Business Analysis:The Scuttlebutt Approach

March 18, 2008

Scuttle butt approach in investment was popularized by Philip A. Fisher.In his book,’Common Stock,Uncommon profit’,Philip explained that an investor can get better view of a company by interviewing its competitors and vice versa. Information about a company should be obtained at from employees, customers and clients.One should not ask its management because the management will paint the outlook with beautiful colors since it involves conflict of interest. To perform scuttlebutt, one must have a good network with many people in various industry.By socialising with these contacts,one can get a better picture before putting his hard earned money into the business. Sources of information are competitors,vendors,customers,professors and employees. Reading news from research houses and newspaper is not adequate because these sources have filtering system. The research houses and media act like the advertisers of public listed companies rather than helping the investors to understand the business.They are paid to do so.Scuttlebutt approach helps investors to obtain confidential information and ‘insiders’ information’.Of course,the investors must be very good with his communication skills to indirectly dig more information from these sources.Remember,knowledge is power!What are the basic information which an investors should look for? I highlight the questions below.

1. Do these companies have products with market potential to increase sales for at least several years? Your target company may be harvesting profits currently, but it may lack long term potential. This question can help you discern the company’s prospects (and yours).

2. How effective is R&D in relation to its size in each company? Looking at the financial ratio between total R&D expenditure and total sales is a popular but crude way of thinking about R&D commitment. Such ratios can be misleading. When evaluating a company’s R&D efforts, it is just as valid to inquire about market research as technology research. So, find out how the company investigates (and develops) its market.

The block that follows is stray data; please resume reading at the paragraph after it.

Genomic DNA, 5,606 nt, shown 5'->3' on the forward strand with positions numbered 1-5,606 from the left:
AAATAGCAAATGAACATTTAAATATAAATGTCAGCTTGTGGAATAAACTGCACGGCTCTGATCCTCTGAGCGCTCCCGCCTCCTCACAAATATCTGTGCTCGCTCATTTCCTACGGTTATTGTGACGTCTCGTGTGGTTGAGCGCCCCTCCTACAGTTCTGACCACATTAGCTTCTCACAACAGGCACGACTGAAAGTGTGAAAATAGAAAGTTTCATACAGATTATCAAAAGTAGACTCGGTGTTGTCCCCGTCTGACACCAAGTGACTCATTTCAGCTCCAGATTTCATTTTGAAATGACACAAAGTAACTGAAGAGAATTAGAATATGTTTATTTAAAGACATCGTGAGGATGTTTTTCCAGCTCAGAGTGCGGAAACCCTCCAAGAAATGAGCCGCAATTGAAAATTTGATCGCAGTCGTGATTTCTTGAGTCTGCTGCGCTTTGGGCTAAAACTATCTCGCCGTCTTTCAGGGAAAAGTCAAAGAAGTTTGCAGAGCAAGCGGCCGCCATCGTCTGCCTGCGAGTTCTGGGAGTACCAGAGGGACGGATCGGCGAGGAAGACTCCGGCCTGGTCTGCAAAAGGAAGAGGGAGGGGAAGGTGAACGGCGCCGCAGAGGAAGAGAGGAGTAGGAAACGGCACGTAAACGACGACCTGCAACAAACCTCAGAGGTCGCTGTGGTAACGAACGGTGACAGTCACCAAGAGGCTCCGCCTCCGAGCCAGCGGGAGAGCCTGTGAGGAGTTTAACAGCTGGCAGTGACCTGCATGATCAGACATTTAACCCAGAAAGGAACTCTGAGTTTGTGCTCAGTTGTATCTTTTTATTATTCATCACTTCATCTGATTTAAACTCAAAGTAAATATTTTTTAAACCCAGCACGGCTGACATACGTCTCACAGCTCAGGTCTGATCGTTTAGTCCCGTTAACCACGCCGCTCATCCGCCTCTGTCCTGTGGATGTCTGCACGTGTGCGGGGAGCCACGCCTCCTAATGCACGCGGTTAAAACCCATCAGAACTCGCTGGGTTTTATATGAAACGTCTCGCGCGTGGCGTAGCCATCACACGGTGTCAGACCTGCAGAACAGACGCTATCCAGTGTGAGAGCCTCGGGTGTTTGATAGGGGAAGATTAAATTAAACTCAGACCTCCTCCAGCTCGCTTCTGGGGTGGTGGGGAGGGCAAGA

3. Can you describe the sales organizations of these companies? Information about the sales operation is seldom discussed in financial reports of public companies. Fortunately, this information is easily obtained using Scuttlebutt. Of all aspects of a company’s activity, the most well-known to sources outside the company will be the sales organization.

4. How would you compare these companies’ profit margins? Sales are of value only when they lead to profits. You want to find out what the target company is doing to maintain or improve profit margin. Scuttlebutt can give you a glimpse into a company’s profit future.

5. How would you describe the way these companies treat employees? Within an industry, it is generally known that there are “decent” companies. It is also generally known that there are companies that “burn up and discard” people. Senior management is often blind to its own reputation, but others will see it clearly.

6. How would you compare depth of management? A small company can do extremely well under an able autocrat. What would happen if that key person were no longer available?

7. How would you compare these companies’ cost analysis and accounting controls? It is not difficult to churn out reams of accounting information. The tough questions are, how valid and useful is this information, and how effectively does management act on it? The Scuttlebutt method is helpful here in revealing significant problems that won’t necessarily appear on the balance sheets.